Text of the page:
A new class of cancer-associated PTEN mutations defined by membrane translocation defects

H. N. Nguyen, J. M. Yang, M. Rahdar, M. Keniry, K. F. Swaney, R. Parsons, B. H. Park, H. Sesaki, P. N. Devreotes, M. Iijima

Research output: Contribution to journalArticle

Abstract

Phosphatase and tensin homolog (PTEN), which negatively regulates tumorigenic phosphatidylinositol (3,4,5)-trisphosphate (PIP3) signaling, is a commonly mutated tumor suppressor. The majority of cancer-associated PTEN mutations block its essential PIP3 phosphatase activity. However, there is a group of clinically identified PTEN mutations that maintain enzymatic activity, and it is unknown how these mutations contribute to tumor pathogenesis. Here, we show that these enzymatically competent PTEN mutants fail to translocate to the plasma membrane where PTEN converts PIP3 to PI(4,5)P2. Artificial membrane tethering of the PTEN mutants effectively restores tumor suppressor activity and represses excess PIP3 signaling in cells. Thus, our findings reveal a novel mechanism of tumorigenic PTEN deficiency.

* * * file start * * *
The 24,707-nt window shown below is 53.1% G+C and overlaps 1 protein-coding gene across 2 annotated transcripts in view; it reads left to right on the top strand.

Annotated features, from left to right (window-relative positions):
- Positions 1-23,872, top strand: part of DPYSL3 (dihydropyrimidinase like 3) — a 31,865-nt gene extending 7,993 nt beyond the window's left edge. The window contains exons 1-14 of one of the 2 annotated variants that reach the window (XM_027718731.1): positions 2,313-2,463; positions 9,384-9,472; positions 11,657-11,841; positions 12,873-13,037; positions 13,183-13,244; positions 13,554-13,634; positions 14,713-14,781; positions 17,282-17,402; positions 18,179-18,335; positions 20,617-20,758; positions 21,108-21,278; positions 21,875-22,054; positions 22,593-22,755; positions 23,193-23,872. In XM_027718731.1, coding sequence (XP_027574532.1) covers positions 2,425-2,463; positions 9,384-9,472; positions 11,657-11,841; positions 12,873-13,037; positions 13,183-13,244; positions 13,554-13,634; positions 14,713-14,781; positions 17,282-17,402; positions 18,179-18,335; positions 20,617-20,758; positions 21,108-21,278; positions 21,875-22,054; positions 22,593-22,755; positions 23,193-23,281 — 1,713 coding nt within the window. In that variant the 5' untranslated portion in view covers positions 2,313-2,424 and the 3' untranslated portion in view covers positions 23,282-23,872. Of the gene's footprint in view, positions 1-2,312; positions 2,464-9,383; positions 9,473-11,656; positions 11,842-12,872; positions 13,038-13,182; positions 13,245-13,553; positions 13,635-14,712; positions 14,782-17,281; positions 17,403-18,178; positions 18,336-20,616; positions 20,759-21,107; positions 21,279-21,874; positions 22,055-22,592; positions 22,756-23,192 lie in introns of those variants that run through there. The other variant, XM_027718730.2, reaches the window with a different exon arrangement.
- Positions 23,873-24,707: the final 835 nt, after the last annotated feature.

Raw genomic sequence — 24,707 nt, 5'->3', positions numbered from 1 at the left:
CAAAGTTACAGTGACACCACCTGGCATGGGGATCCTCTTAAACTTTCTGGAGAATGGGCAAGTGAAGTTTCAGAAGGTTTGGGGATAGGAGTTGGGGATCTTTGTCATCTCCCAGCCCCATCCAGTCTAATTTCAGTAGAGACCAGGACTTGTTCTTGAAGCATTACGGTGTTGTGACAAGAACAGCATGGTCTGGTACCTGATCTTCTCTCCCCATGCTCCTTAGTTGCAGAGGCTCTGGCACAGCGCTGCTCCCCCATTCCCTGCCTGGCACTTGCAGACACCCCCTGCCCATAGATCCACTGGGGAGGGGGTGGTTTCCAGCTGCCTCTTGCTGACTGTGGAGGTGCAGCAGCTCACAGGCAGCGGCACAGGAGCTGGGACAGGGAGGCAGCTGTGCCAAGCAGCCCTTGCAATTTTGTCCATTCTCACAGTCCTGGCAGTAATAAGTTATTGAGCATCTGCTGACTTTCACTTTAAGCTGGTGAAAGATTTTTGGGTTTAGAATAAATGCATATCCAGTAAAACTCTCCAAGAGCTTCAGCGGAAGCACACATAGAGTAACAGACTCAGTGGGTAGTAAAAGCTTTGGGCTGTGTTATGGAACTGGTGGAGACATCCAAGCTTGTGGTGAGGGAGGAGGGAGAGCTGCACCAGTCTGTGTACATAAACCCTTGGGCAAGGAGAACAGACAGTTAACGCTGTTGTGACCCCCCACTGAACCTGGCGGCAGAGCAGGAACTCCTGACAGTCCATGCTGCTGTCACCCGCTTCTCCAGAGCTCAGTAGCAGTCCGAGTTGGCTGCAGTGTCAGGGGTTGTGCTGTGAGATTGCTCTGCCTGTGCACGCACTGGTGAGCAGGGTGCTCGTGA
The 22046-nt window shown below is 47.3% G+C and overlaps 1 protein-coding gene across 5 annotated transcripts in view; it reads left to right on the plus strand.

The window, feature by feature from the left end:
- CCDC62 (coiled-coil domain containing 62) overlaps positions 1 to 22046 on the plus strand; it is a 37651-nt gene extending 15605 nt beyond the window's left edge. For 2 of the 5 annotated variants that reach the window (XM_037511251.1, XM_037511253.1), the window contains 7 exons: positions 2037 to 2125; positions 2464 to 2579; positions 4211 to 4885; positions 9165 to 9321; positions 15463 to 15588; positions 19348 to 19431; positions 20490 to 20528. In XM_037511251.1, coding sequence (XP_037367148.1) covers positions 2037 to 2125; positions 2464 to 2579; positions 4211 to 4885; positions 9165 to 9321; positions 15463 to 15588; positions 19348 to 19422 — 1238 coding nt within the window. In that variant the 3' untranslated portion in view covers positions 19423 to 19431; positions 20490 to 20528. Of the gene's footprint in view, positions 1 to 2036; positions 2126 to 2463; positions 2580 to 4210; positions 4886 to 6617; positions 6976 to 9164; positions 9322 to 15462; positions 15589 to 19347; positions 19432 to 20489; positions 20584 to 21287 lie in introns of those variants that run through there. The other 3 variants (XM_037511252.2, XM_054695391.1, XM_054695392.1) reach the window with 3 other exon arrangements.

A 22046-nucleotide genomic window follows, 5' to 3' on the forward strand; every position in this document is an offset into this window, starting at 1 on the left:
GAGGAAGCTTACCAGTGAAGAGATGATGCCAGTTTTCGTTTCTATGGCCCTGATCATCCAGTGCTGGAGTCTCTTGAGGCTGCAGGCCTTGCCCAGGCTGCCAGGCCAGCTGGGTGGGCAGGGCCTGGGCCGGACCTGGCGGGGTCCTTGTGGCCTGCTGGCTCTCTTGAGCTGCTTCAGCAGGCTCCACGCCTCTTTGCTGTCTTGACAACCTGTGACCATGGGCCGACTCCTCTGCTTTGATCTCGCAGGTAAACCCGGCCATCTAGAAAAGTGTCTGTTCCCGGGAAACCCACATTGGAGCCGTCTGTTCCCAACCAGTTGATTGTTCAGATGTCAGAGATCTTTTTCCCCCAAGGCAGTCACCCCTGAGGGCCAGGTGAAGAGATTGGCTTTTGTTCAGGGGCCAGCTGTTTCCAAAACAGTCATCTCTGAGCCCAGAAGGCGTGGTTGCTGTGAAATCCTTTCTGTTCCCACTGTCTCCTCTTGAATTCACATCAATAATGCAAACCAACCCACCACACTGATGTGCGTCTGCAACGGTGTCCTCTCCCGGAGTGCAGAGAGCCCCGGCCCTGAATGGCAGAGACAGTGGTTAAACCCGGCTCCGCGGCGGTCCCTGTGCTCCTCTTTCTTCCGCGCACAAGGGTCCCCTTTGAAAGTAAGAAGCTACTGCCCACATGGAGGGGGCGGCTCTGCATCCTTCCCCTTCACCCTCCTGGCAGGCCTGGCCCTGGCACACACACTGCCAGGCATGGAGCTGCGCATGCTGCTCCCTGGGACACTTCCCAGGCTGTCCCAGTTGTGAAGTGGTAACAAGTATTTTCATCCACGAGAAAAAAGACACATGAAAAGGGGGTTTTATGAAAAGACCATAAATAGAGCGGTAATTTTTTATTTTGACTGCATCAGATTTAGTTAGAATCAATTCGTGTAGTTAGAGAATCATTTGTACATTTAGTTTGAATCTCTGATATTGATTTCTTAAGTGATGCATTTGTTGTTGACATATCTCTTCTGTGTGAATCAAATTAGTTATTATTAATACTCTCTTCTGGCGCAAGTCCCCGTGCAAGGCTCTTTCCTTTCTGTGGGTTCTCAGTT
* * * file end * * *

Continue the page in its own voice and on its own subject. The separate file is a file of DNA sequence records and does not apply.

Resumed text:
Original languageEnglish (US)
Pages (from-to)3737-3743
Number of pages7
JournalOncogene
Volume34
Issue number28
DOIs
StatePublished - Jul 1 2015

ASJC Scopus subject areas

  • Molecular Biology
  • Genetics
  • Cancer Research

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